As shown in FIG. 2( e), an aspect of an embodiment of multi-axis forging 26 according to this disclosure comprises press forging (step 56) the workpiece 24 at the workpiece forging temperature in the direction (C) of a third orthogonal axis 58 of the workpiece 24 using a ram speed and strain rate that are sufficient to adiabatically heat the workpiece 24, or at least adiabatically heat an internal region of the workpiece, and plastically deform the workpiece 24. In a non-limiting embodiment, the workpiece 24 is deformed during press forging 56 to a plastic deformation of a 20-50% reduction in height or another dimension. In another non-limiting embodiment, during press forging (56) the workpiece is plastically deformed to a plastic deformation of a 30% to 40% reduction in height or another dimension. In a non-limiting embodiment, the workpiece 24 may be press forged (56) in the direction of the third orthogonal axis 58 to the same spacer height used in the first press forging step (28). In another non-limiting embodiment according to the disclosure, the internal region (not shown) of the workpiece 24 is adiabatically heated during the press forging step (56) to the same temperatures as in the first press forging step (28). In other non-limiting embodiments, the high strain rates used for press forging (56) are in the same strain rate ranges as disclosed for the first press forging step (28).
In a non-limiting embodiment, as shown by arrow 50 in 2(b), 2(d), and 2(e) the workpiece 24 may be rotated 50 to a different orthogonal axis between successive press forging steps (e.g., 46,56). As discussed above, this rotation may be referred to as a-b-c rotation. It is understood that by using different forge configurations, it may be possible to rotate the ram on the forge instead of rotating the workpiece 24, or a forge may be equipped with multi-axis rams so that rotation of neither the workpiece nor the forge is required. Therefore, rotating 50 the workpiece 24 may be an optional step. In most current industrial set-ups, however, rotating 50 the workpiece to a different orthogonal axis in between press forging step will be required to complete the multi-axis forging process 26.
After press forging 56 the workpiece 24 in the direction of the third orthogonal axis 58, i.e., in the C-direction, and as shown in FIG. 2( e), process 20 further comprises allowing (step 60) an adiabatically heated internal region (not shown) of the workpiece to cool to the workpiece forging temperature, which is indicated in FIG. 2( f). Internal region cooling times may range, for example, from 5 seconds to 120 seconds, from 10 seconds to 60 seconds, or from 5 seconds up to 5 minutes, and it is recognized by a person skilled in the art that the cooling times are dependent upon the size, shape, and composition of the workpiece 24, as well as the characteristics of the environment surrounding the workpiece.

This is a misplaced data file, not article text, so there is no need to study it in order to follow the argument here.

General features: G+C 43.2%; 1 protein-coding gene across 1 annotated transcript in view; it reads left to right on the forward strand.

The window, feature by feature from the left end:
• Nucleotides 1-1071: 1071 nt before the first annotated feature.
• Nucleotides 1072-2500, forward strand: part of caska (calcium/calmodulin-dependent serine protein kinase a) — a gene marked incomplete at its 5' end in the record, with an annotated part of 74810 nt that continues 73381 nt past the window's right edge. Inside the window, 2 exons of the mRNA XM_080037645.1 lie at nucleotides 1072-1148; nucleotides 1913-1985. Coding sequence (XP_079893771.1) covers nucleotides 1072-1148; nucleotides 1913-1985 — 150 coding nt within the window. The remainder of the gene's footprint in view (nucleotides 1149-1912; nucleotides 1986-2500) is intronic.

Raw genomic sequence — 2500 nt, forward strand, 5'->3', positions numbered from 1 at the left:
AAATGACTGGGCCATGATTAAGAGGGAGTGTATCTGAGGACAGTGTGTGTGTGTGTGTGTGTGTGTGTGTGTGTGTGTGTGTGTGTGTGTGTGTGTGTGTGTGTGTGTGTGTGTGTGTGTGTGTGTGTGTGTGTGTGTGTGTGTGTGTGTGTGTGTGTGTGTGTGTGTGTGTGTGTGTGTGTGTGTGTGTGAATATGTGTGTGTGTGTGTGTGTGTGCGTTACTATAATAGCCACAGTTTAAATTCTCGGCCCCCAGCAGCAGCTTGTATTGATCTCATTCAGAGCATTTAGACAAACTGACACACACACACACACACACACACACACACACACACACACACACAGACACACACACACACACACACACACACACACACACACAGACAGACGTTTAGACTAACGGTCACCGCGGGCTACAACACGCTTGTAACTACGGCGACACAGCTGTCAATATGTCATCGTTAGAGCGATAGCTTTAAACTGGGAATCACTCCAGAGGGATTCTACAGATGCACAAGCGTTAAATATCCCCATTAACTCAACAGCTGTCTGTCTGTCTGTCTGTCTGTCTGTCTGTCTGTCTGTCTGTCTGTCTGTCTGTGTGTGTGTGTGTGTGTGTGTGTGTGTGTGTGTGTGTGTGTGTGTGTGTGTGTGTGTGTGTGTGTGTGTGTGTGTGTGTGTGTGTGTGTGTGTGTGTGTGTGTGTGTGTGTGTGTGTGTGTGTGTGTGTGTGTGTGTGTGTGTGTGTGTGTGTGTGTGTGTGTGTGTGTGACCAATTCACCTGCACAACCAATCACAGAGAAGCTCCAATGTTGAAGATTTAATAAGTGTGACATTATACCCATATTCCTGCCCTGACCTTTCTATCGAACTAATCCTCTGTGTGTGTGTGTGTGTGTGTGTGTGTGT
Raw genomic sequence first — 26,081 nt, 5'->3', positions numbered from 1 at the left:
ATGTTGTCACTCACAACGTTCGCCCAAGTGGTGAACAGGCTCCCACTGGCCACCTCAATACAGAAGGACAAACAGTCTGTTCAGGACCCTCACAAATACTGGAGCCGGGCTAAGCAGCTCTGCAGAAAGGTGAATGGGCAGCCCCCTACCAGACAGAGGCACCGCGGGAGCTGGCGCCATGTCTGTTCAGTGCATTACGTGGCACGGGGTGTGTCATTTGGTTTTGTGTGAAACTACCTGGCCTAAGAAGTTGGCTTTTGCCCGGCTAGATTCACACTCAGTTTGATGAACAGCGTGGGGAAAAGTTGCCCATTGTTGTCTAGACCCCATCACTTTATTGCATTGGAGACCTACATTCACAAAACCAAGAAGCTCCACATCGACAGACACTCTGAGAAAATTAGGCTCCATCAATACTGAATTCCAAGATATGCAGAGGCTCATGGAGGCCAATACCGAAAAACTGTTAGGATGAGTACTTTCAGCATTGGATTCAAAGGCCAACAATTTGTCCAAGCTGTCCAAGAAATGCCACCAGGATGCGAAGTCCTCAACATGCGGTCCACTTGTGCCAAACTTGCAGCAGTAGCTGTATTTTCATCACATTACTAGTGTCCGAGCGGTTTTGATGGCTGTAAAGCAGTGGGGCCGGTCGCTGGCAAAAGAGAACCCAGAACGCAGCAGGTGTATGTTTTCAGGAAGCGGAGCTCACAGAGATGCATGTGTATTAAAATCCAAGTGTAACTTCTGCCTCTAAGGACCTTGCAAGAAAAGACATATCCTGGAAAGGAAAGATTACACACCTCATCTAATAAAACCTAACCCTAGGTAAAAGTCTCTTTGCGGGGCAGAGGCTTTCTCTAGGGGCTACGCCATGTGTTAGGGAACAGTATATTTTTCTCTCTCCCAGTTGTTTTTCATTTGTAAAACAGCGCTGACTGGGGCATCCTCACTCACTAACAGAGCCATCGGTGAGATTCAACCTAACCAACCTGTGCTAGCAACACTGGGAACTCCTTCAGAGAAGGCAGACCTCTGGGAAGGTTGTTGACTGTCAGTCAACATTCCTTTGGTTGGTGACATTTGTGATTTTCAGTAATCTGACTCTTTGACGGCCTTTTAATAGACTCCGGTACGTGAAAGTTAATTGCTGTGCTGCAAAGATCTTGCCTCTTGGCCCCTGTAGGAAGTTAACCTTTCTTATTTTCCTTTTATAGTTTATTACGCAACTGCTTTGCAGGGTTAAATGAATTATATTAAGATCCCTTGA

During the cooling period, an aspect of a thermal management system 33, according to non-limiting embodiments disclosed herein, comprises heating (step 62) an outer surface region 36 of the workpiece 24 to a temperature at or near the workpiece forging temperature. In this manner, the temperature of the workpiece 24 is maintained in a uniform or near uniform and substantially isothermal condition at or near the workpiece forging temperature prior to each high strain rate MAF hit. In non-limiting embodiments, using the thermal management system 33 to heat the outer surface region 36, together with allowing the adiabatically heated internal region to cool for a specified internal region cooling time, the temperature of the workpiece returns to a substantially uniform temperature at or near the workpiece forging temperature between each a-b-c forging hit. In another non-limiting embodiment according to this disclosure, using the thermal management system 33 to heat the outer surface region 36, together with allowing the adiabatically heated internal region to cool for a specified internal region cooling holding time, the temperature of the workpiece returns to a substantially isothermal condition within the workpiece forging temperature range between each a-b-c forging hit.
In a non-limiting embodiment, heating 62 an outer surface region 36 of the workpiece 24 may be accomplished using one or more outer surface heating mechanisms 38 of the thermal management system 33. Examples of possible heating mechanisms 38 may include, but are not limited to, flame heaters for flame heating; induction heaters for induction heating; and/or radiant heaters for radiant heating of the workpiece 24. Other mechanisms and techniques for heating an outer surface of the workpiece will be apparent to those having ordinary skill upon considering the present disclosure, and such mechanisms and techniques are within the scope of the present disclosure. A non-limiting embodiment of a surface heating mechanism 38 may comprise a box furnace (not shown). A box furnace may be configured with various heating mechanisms to heat the outer surface of the workpiece using one or more of flame heating mechanisms, radiant heating mechanisms, induction heating mechanisms, and/or any other suitable heating mechanism known now or hereafter to a person having ordinary skill in the art.